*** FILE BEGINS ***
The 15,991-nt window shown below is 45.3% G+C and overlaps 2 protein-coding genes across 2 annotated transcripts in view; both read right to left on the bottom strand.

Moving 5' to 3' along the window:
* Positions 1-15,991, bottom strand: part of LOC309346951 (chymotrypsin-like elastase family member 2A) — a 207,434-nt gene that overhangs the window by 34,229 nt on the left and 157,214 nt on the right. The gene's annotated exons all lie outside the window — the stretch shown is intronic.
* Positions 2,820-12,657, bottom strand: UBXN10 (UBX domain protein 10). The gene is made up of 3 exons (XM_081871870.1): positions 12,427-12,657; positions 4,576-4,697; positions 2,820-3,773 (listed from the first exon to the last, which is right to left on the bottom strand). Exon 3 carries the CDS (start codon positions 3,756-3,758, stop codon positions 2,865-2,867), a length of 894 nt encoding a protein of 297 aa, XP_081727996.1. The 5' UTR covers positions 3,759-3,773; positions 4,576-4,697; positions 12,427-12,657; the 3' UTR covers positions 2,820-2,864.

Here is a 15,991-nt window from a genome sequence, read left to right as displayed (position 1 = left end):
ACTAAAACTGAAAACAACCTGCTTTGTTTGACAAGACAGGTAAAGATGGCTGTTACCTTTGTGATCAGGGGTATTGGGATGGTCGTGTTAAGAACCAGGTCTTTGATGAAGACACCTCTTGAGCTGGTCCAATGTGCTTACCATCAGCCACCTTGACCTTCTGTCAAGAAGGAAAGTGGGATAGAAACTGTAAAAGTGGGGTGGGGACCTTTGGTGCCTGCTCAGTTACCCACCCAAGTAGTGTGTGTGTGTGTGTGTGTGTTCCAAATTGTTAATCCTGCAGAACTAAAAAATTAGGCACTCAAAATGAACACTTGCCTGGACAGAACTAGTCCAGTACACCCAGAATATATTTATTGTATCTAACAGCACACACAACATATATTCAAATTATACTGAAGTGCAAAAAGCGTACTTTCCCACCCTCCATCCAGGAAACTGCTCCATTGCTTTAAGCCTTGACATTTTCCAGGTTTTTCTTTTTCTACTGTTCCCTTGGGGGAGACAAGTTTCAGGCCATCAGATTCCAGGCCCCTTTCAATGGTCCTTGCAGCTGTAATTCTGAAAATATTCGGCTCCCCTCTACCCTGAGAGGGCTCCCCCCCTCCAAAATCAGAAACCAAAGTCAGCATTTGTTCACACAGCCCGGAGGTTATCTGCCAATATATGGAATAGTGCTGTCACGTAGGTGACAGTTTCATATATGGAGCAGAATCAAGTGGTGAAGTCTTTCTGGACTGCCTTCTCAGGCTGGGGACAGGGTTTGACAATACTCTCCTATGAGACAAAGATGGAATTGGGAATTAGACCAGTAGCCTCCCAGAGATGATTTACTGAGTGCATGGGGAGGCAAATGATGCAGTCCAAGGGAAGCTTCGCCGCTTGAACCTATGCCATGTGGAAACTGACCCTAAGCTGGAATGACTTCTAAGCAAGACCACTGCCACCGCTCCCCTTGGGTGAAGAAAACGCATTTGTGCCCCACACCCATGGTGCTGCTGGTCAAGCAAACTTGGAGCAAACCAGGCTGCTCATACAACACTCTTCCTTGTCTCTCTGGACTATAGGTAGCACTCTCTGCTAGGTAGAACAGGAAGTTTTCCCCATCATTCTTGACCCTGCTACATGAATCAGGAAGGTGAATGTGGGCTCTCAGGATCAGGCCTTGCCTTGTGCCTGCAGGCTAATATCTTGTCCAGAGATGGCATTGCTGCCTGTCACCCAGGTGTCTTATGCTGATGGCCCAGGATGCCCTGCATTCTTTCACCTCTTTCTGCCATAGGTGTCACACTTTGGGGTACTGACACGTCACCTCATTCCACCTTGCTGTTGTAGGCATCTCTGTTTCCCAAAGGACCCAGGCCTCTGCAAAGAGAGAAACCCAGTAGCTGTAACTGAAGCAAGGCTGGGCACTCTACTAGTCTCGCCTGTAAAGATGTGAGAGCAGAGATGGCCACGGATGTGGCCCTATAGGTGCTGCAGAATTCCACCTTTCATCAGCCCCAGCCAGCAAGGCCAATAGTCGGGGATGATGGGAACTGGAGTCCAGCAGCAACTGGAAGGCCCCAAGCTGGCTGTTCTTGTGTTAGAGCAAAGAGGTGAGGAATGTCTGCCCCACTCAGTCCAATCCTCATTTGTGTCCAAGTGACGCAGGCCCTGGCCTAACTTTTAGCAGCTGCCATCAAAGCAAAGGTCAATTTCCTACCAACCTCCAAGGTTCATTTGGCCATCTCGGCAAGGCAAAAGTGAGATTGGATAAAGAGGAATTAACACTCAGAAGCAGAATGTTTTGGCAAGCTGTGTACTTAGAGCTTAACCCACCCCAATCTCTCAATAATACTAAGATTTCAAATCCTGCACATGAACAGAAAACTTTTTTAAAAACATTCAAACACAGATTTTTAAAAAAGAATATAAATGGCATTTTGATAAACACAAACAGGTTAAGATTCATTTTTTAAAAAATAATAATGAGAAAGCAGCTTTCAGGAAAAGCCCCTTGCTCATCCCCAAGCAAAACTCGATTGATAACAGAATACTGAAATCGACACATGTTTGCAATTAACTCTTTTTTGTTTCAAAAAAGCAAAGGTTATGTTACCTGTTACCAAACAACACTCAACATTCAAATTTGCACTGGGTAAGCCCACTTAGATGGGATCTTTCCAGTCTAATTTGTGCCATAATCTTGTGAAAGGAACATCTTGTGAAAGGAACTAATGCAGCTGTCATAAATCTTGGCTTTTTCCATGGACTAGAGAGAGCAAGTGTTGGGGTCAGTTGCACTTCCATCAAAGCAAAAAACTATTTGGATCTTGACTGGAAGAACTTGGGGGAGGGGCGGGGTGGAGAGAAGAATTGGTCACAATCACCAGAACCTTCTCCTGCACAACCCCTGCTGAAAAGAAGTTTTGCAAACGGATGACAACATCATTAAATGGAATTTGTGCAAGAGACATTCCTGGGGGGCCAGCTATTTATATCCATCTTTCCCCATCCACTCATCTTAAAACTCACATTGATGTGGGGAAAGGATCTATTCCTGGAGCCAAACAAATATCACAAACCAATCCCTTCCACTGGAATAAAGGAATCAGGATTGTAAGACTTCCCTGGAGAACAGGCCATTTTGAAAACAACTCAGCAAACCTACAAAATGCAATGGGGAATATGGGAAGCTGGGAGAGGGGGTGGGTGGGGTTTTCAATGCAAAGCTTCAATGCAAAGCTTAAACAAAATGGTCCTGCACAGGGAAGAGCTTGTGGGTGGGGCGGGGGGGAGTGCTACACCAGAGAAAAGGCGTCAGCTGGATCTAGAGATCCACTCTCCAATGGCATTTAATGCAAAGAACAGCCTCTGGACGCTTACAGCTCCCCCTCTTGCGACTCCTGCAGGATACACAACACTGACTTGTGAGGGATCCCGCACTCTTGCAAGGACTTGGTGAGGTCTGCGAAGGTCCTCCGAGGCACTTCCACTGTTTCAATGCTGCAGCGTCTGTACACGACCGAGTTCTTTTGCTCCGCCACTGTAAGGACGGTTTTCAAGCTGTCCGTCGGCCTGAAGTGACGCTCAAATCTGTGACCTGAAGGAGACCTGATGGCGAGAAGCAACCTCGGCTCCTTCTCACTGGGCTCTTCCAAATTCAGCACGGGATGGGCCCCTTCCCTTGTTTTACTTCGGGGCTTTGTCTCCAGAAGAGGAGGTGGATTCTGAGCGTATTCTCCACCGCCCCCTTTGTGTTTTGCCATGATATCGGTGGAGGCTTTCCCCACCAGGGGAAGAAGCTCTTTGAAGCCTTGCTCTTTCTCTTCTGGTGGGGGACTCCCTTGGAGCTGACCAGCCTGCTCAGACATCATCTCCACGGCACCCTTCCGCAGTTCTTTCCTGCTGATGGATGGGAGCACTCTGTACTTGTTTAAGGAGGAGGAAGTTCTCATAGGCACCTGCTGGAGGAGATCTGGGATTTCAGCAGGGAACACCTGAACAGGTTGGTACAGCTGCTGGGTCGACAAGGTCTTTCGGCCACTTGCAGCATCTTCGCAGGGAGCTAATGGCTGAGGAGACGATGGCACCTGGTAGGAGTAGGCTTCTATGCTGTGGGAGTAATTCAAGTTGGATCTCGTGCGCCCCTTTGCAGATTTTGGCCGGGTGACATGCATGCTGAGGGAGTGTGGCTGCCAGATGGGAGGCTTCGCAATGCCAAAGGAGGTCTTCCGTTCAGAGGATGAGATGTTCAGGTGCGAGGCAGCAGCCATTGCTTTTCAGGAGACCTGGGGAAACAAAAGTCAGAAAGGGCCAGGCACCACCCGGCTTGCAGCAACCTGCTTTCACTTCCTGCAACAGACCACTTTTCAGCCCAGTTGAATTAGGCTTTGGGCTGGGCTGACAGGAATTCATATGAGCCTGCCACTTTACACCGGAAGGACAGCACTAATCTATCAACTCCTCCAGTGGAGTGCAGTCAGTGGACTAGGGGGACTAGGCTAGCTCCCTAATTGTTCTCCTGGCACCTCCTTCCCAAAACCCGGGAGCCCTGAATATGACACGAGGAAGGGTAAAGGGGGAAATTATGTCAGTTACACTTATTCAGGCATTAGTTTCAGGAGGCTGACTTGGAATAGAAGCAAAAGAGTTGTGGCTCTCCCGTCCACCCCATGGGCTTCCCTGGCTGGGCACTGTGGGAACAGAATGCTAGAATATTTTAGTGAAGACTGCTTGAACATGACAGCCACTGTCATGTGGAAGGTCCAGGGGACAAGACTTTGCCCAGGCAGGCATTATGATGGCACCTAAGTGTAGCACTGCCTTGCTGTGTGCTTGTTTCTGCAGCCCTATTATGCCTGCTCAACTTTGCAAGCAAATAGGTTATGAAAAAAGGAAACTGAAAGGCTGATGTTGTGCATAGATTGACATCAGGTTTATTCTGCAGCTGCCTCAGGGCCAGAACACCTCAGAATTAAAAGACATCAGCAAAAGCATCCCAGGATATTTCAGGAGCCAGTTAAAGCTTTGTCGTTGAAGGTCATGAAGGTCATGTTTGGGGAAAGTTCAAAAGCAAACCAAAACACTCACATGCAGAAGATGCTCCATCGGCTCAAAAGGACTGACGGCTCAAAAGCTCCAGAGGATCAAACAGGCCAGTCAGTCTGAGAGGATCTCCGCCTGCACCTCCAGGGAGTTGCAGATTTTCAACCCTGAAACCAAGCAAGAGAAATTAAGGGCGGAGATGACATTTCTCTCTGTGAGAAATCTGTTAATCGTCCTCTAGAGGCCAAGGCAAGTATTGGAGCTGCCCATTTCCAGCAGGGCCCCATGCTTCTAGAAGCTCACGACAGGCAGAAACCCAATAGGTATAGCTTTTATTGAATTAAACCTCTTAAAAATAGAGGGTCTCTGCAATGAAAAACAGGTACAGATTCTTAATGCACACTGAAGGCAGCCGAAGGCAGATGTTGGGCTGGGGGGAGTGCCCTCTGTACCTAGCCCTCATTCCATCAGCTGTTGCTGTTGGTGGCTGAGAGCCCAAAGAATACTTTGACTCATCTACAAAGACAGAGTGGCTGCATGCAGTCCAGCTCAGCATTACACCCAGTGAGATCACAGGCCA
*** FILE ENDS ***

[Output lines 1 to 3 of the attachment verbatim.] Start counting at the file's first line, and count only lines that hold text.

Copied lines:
The 15,991-nt window shown below is 45.3% G+C and overlaps 2 protein-coding genes across 2 annotated transcripts in view; both read right to left on the bottom strand.

Moving 5' to 3' along the window:
* Positions 1-15,991, bottom strand: part of LOC309346951 (chymotrypsin-like elastase family member 2A) — a 207,434-nt gene that overhangs the window by 34,229 nt on the left and 157,214 nt on the right. The gene's annotated exons all lie outside the window — the stretch shown is intronic.